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Abdulmumin yaqeen
Abdulmumin yaqeen

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How SSH Works - Under The Hood

In this weeks under the hood episode, we will take look into something a lot of system admins and DevOps use almost daily and that is ‘SSH’ which stands for secure shell.

In case you missed the previous UTH episode where we discussed the ‘Fisher Yates’ algorithm, you can catch that here

What is SSH?

SSH as you may already know, is a network protocol used to establish a secure access to operate a remote machine, without being physically present. SSH first appearance was in the mid 1990’s, originally developed by Tatu Ylonen.

Tatu Ylonen

Up until it appearance, other services like Telnet, rlogin or RSH, where used to achieve this purpose. Although, they got quite a problem, i.e they transmits all information including usernames and passwords in plaintext, so it is not recommended for security-sensitive applications.

Anyone sniffing the network, would easily read all information including sensitive ones crystal clear.


This flaw, is what SSH aim to solve, a method to connect to a remote machine, where by all data going through the network is secured and encrypted.

We will look at all process involve in successfully establishing an SSH connection , and I will try my best to simplify what happens at each of these layers.


When you initialize an SSH connection with a SSH server, A three way (SYN, SYN-ACK, ACK) handshake occurs between the client and server to establish a TCP connection on port 22.

Handshake, if you’re not familiar with it, is a process by which the client and server ensures that both are ready for communication. In case of the three-way handshake - the client sends SYN (synchronization) with a packet containing a number X, then the server acknowledges (ACK) that, by responding with an increment X+1 i.e and also it own synchronization (SYN) packet containing a number Y, by which the client acknowledges that by sending over Y+1.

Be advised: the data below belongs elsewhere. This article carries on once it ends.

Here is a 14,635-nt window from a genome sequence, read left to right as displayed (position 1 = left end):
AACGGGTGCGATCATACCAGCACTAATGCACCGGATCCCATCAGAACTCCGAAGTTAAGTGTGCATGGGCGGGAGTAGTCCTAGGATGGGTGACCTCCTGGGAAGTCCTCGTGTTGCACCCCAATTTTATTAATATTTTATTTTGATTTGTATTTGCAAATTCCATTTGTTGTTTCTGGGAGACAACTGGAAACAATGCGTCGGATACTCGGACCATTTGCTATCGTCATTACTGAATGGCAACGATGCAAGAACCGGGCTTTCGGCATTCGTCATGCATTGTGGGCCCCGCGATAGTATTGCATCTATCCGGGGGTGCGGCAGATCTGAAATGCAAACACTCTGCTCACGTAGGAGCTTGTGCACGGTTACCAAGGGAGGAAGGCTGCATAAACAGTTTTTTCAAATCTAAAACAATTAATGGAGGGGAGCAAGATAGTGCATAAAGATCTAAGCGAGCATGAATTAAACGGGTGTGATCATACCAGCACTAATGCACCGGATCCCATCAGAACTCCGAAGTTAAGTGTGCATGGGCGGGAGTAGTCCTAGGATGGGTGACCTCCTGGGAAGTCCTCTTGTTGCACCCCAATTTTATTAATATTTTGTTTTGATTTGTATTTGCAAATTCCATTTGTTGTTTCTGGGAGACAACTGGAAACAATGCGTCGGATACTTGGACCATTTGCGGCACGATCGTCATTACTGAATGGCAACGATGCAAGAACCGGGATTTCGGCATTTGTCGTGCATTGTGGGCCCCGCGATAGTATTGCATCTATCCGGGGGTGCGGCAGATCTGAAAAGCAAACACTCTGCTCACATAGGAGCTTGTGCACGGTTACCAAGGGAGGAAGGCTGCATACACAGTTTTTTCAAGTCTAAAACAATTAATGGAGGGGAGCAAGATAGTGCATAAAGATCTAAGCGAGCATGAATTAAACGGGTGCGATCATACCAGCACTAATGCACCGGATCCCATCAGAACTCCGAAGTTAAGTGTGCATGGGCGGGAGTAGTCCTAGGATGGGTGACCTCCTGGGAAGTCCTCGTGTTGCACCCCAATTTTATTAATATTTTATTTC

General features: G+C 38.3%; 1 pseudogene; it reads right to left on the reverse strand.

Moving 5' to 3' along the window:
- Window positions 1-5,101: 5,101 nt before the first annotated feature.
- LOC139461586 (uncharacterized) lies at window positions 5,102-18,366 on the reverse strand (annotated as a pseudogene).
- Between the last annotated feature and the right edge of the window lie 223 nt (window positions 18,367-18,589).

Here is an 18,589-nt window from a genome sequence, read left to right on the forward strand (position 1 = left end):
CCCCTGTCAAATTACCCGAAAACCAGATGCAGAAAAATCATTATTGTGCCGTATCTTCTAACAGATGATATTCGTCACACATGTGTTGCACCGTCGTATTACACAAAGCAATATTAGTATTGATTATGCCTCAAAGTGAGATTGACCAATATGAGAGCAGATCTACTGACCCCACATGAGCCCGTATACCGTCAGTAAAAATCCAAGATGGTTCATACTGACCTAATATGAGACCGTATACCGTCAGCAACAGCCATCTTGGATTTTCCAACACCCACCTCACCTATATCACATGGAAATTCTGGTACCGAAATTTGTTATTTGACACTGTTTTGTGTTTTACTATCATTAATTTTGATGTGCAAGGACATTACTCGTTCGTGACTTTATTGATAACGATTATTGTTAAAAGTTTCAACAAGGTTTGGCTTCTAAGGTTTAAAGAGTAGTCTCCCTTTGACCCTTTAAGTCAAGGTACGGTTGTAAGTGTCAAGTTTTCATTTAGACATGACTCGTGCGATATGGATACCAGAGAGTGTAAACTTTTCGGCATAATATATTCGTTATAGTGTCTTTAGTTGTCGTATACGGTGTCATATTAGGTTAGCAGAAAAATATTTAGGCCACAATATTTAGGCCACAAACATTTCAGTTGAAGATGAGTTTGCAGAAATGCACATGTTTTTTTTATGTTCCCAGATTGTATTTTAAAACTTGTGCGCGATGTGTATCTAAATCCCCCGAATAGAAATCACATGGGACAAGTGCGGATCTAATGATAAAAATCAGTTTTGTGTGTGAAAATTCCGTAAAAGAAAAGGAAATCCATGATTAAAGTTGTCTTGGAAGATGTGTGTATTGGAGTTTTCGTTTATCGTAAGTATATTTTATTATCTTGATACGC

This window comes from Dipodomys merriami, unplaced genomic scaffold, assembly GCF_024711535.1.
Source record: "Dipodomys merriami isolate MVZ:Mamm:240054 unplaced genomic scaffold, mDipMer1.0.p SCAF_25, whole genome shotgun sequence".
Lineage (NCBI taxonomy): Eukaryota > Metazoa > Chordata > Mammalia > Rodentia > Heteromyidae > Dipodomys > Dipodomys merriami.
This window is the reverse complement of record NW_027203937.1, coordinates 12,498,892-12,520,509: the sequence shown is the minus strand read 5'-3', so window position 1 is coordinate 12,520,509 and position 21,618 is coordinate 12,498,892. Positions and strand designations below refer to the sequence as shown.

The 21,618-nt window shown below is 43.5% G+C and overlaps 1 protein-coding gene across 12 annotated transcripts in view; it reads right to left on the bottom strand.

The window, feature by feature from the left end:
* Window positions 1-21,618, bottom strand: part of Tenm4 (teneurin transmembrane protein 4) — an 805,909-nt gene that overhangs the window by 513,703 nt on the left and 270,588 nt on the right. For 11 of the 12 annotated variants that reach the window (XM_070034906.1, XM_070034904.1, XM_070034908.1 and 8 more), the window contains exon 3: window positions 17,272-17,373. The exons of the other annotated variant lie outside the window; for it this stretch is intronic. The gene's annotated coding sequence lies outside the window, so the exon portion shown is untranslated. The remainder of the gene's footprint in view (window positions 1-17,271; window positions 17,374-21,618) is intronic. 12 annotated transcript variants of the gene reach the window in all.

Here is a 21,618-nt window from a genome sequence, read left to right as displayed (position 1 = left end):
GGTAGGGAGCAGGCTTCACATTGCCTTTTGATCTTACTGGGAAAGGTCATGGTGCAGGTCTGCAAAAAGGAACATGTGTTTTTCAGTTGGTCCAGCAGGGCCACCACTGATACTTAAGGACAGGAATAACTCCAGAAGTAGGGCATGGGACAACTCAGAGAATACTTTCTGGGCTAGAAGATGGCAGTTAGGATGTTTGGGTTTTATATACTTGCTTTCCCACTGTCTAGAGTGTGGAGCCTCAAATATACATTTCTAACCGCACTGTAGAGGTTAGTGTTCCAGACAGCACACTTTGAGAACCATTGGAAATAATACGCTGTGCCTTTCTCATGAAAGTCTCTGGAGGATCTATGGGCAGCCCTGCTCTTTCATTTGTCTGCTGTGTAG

Then, a version exchange occurs between the client and server, where they verify whether or not, they are able to communicate based on there version numbers, In case of any compatibility issues.

Algorithm negotiation.

Following the version exchange, both the client and server exchange list of their supported cryptographic algorithms, and then they agree on the algorithms to use, typically the first mutually supported algorithm from each list.

Key Exchange

In this step, both client and server securely generates a session key by using mostly Diffie Hellman algorithm.

The algorithm works very simple:

Keep in mind that “value” is some mathematical thingy.

  1. Initially both parties agree upon common value (mostly a large prime number), which is usually not needed to be secret, let say it the seed value.
  2. Then, they generate a secret value, that they don’t exchange with each other. (a private key)
  3. Both the seed value and the secret value are then combined together to generate a public key, and then exchanged over the network.

This can be done because, it will be very difficult to break it up into the exact values that created it. hence a third party doesn't stand a chance.

  1. Then upon the client and server receiving each others resulting combinations, they both uses their private key, public key and the seed value to compute a shared secret.

I think one of the most simplified explanation and visual, will be that of the color mixing analogy:

Further learning


After both devices have successfully establish a secure communication, authenticating the client will be required in other to provide access.

In SSH, authentication can be done with:

  • Passwords
  • private/public key mechanism

While passwords are very straightforward to understand. let skip that and look at the private/public key mechanism method.

Typically what you do is:

Generate an SSH key and copy that over to your ssh server.

Then, whenever you request to connect, the SSH does something like:

  • The server encrypt some kind of message with your public key and sends it over.
  • Your SSH client uses your private key to decrypt the challenge from the server.
  • If the decryption is successful, it proves you possess the corresponding private key.
  • The server can then verify if it was indeed it original message and allow you to connect.


After a successful authentication, SSH open up a new channel for back and forth transportation, which allows for different functionality like multiplexing, tunneling, port forwarding and so forth.

Every packet going through is encrypted, also a little bit of padding is added in there just for a little more extra security.

That’s it, an overview of SSH does under the wood to establish a connection between devices.

Super hoped you learned something new as I did.

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Further reading:

How Secure Shell Works (SSH) - Computerphile

What Is SSH: Understanding Encryption, Ports and Connection

What is SSH? | Secure Shell (SSH) protocol

Understanding the SSH Encryption and Connection Process

What is SSH? How it Works? [Animated Video]

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